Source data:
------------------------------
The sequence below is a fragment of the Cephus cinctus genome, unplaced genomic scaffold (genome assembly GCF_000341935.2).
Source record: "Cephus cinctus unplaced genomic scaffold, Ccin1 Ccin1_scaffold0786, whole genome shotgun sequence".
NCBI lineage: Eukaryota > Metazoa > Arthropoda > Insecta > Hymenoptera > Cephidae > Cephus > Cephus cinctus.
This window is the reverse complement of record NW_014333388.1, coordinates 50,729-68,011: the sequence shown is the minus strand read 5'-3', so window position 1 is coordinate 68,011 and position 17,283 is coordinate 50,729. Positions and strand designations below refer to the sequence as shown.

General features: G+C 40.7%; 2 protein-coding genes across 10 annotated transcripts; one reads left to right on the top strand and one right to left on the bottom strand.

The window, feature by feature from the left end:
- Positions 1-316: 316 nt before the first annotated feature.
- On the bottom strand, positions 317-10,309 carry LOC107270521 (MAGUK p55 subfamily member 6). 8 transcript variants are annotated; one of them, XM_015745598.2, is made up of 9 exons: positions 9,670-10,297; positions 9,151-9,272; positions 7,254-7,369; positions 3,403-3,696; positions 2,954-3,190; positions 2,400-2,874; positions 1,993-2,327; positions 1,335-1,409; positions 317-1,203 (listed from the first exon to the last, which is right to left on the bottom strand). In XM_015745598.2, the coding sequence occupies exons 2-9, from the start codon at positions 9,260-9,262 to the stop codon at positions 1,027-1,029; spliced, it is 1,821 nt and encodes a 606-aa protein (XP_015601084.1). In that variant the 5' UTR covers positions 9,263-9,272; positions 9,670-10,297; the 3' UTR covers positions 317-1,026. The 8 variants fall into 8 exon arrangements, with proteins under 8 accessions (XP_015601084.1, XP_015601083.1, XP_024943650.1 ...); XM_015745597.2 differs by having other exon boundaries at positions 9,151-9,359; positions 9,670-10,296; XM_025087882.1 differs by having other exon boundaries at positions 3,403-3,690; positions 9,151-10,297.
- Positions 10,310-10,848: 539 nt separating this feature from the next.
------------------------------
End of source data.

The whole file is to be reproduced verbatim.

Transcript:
The sequence below is a fragment of the Cephus cinctus genome, unplaced genomic scaffold (genome assembly GCF_000341935.2).
Source record: "Cephus cinctus unplaced genomic scaffold, Ccin1 Ccin1_scaffold0786, whole genome shotgun sequence".
NCBI lineage: Eukaryota > Metazoa > Arthropoda > Insecta > Hymenoptera > Cephidae > Cephus > Cephus cinctus.
This window is the reverse complement of record NW_014333388.1, coordinates 50,729-68,011: the sequence shown is the minus strand read 5'-3', so window position 1 is coordinate 68,011 and position 17,283 is coordinate 50,729. Positions and strand designations below refer to the sequence as shown.

General features: G+C 40.7%; 2 protein-coding genes across 10 annotated transcripts; one reads left to right on the top strand and one right to left on the bottom strand.

The window, feature by feature from the left end:
- Positions 1-316: 316 nt before the first annotated feature.
- On the bottom strand, positions 317-10,309 carry LOC107270521 (MAGUK p55 subfamily member 6). 8 transcript variants are annotated; one of them, XM_015745598.2, is made up of 9 exons: positions 9,670-10,297; positions 9,151-9,272; positions 7,254-7,369; positions 3,403-3,696; positions 2,954-3,190; positions 2,400-2,874; positions 1,993-2,327; positions 1,335-1,409; positions 317-1,203 (listed from the first exon to the last, which is right to left on the bottom strand). In XM_015745598.2, the coding sequence occupies exons 2-9, from the start codon at positions 9,260-9,262 to the stop codon at positions 1,027-1,029; spliced, it is 1,821 nt and encodes a 606-aa protein (XP_015601084.1). In that variant the 5' UTR covers positions 9,263-9,272; positions 9,670-10,297; the 3' UTR covers positions 317-1,026. The 8 variants fall into 8 exon arrangements, with proteins under 8 accessions (XP_015601084.1, XP_015601083.1, XP_024943650.1 ...); XM_015745597.2 differs by having other exon boundaries at positions 9,151-9,359; positions 9,670-10,296; XM_025087882.1 differs by having other exon boundaries at positions 3,403-3,690; positions 9,151-10,297.
- Positions 10,310-10,848: 539 nt separating this feature from the next.